King Arthur: Legend of the Sword (2017)

This is not your grandfather’s King Arthur.

“From Nothing Comes a King”

Directed by Guy Ritchie
Starring Charlie Hunnam, Àstrid Bergès-Frisbey, Djimon Hounsou, Aidan Gillen, Jude Law, Eric Bana

In the mists of historyish, the wise and valiant King Uther (Bana) is besieged by an army of barbarians and giant, infernal elephants led by the Mage Sorcerer Mordred, because if we’re going to fuck this myth then by God we’re going to fuck it hard and we’re going to fuck it from the word go. He defeats Mordred with the aid of the sword of awesomeness, Excalibur, but is betrayed by his brother Vortigern (Law). Uther and his Queen are murdered, but their son Arthur survives, floating downriver to Londinium.


Arthur grows up to be Charlie Hunnam, a tough, nice-guy gang leader, shaking down smugglers, protecting the prostitutes who raised him, and learning kung fu from a dojo master named Chinese George (Tom Wu). Then he roughs up a Viking under the King’s protection, gets picked up to go and try to pull a sword out of a stone, and thus falls in with the resistance led by Sir Bedivere (Hounsou) and improbable marksman Goosefat Bill (Gillan), and guided by oddly foreign mage the Mage (Bergès-Frisbey). Teaming up with his old gang, he messes with Vortigern’s shit to set up an assassination attempt, and when that goes wrong is forced to embrace his unwanted destiny and go head to head with Vortigern, wielding the sword against the King’s ill-gotten magic.

What’s wrong with it?

Surprisingly, Aidan Gillan’s character is basically trustworthy.

Oh my God, this film. It’s… all over the place. The costumes, the weapon design, the architecture; the flagrant abuse of myth.

The film-making style is pretty erratic, featuring a lot of weird semi-flashbacks and narrated scenes.

Aside from the Mage, the women in this film are basically just there to get their throats cut to prove how vicious Vortigern is, including his wife (ex-Morgana Katie McGrath pulling down another very minor film role as Vortigern’s sacrifice bride,) and (Millie Brady as) his equally doomed daughter. It might not be so bad, but neither of Vortigern’s sacrifices to the gratuitous, writhing octobabes (what? You never came across that bit of Athuriana before?) gets enough establishment to have any dramatic or emotional impact, and this is me talking about a dad shivving his daughter.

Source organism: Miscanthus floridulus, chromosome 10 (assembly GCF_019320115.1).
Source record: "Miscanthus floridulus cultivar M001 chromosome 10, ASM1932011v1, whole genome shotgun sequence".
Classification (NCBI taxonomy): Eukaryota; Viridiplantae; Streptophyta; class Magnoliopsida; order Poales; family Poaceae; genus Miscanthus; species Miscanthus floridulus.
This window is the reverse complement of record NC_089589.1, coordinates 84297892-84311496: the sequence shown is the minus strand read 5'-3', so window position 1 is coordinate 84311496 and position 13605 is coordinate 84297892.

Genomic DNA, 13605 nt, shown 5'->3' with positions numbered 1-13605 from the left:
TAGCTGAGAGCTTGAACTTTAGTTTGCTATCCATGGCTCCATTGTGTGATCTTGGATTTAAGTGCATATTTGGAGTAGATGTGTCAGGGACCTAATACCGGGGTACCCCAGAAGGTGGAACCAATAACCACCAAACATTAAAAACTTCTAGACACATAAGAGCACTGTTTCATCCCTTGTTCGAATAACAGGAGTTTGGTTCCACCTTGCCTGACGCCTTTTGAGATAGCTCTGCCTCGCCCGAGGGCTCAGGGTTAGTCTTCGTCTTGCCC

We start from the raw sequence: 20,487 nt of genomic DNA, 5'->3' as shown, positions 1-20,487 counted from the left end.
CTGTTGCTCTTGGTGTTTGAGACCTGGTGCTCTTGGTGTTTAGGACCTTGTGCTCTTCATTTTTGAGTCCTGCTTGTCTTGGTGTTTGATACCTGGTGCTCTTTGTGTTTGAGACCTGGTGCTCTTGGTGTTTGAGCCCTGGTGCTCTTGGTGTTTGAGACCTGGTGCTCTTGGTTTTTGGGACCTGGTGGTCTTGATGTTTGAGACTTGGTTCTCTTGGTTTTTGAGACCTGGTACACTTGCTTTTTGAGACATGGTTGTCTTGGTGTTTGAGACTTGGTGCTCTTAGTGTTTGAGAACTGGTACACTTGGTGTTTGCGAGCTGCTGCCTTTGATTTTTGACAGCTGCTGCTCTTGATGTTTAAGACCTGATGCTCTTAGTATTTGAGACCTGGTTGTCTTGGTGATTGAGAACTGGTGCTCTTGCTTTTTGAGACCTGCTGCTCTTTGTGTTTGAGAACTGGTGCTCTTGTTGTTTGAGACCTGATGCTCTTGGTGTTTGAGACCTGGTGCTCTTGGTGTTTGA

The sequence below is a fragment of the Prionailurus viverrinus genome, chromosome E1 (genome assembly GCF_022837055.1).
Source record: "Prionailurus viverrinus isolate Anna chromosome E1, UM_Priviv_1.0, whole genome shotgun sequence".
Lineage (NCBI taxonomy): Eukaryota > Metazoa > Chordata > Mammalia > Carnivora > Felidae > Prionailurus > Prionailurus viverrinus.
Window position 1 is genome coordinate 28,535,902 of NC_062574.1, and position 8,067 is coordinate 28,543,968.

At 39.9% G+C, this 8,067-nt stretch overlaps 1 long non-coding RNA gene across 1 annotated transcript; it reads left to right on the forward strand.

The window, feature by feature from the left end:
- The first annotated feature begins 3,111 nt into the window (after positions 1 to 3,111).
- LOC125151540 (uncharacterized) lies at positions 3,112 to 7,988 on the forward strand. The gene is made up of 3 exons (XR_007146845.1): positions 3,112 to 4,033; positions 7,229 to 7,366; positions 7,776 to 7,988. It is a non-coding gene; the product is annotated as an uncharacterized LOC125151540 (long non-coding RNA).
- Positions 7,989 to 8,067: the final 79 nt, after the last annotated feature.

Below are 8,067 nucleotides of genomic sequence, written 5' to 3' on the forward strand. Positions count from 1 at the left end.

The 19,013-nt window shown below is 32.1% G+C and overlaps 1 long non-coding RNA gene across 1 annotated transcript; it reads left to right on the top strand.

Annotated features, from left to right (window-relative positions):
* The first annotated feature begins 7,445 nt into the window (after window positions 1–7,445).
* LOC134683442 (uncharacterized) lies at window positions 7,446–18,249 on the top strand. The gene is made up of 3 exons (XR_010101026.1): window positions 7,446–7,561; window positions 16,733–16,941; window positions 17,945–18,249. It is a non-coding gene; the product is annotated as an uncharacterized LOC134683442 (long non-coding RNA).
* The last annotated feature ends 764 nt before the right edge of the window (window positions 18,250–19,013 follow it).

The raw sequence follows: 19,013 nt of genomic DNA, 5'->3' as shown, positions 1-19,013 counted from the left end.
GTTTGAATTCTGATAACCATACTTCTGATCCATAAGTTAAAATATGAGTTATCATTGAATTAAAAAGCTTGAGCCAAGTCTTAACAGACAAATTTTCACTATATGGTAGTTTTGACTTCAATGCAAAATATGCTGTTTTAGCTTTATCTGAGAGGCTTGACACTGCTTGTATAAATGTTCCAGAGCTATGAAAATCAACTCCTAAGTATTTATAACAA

Oh, and the Mage doesn’t have a name.

Did I mention the writhing octobabes? That was weird.

The Mage is… Well, I have no reason not to believe that Àstrid Bergès-Frisbey is probably a perfectly good actress in her native language, and her English is certainly better than my Spanish.

What’s right with it?

Come back, Liv Tyler. All is forgiven.

Okay, it’s a screaming, anachronistic mess, but it’s not because the filmmakers screwed up. It’s like how Pirates of the Caribbean didn’t screw up by putting all those zombies in the 18th century West Indies. Vortigern’s guards look like Mad Max cosplayers for a reason, and that’s that they look cool. Ish.

The film maintains a manic energy throughout its runtime, and never feels long at a shade over two hours.

Elephants from Hell! Hellephants!

It’s nice that the film doesn’t even pretend to be sticking to any kind of authentic Arthuriana. After the ‘the real story the legend was based on’ bullshit of the Clive Owen King Arthur, I find that refreshing.

Oh, I tell a lie; there’s Maggie, a palace servant who is the resistance’s inside woman. She survives and everything.

How bad is it really?

David Beckham. No joke, actually David Beckham as a goon.

Mockney gangland King Arthur vs. shapeshifting wizard Vortigern. What’s not to like? King Arthur: Legend of the Sword is as mad as a bag of gerbils, but it embraces the crazy and plays the whole thing completely straight-faced even as it spirals into hallucinogenic shadowlands and octobabes.

Best bit (if such there is)?

“So… It’s raining.”

I’m not sure the film ever beats the opening Hellephant assault, although sad Charlie Hunnam in the rain is hilarious.

Also, there’s a nice double blind where the Mage sends a snake into the palace by hawk, seemingly to assassinate Vortigern. He kills it, and then she sends in another, much much bigger snake.

What’s up with…?

“And his name, is Robin Hood! Wait. What? Who?”
  • The Darklands? They’re never given even a passing explanation. It’s just all ‘darklands’ and we’re supposed to nod and accept it.
  • Mage racism? So, Mages are… not human? Human but of a particular bloodline? When did wizards become a subspecies, because it turns up a lot these days?


“What do you mean the black leather mines are exhausted?”

Production values – It’s not triple-A and some of the leather looks a little goofy (especially in stills,) but damn those are some badass Hellephants. 7
Dialogue and performances – There is some mumbling – deliberate, rather than bad acting – and the talking is hella fast. As always with mockney, I wonder what non-British audiences make of its all. 7
Plot and execution – Just… wow. There’s a basic pattern to Arthurian myth, and very little of it is about evil sorcerers, giant, demon-possessed elephants, mockney gangsters, attack hawks and octobabes. What the hell am I watching here? 7
Randomness – I mentioned the octobabes, right? 10
Waste of potential – This is a mad idea which should have failed hard. It didn’t. 5

Overall 36%


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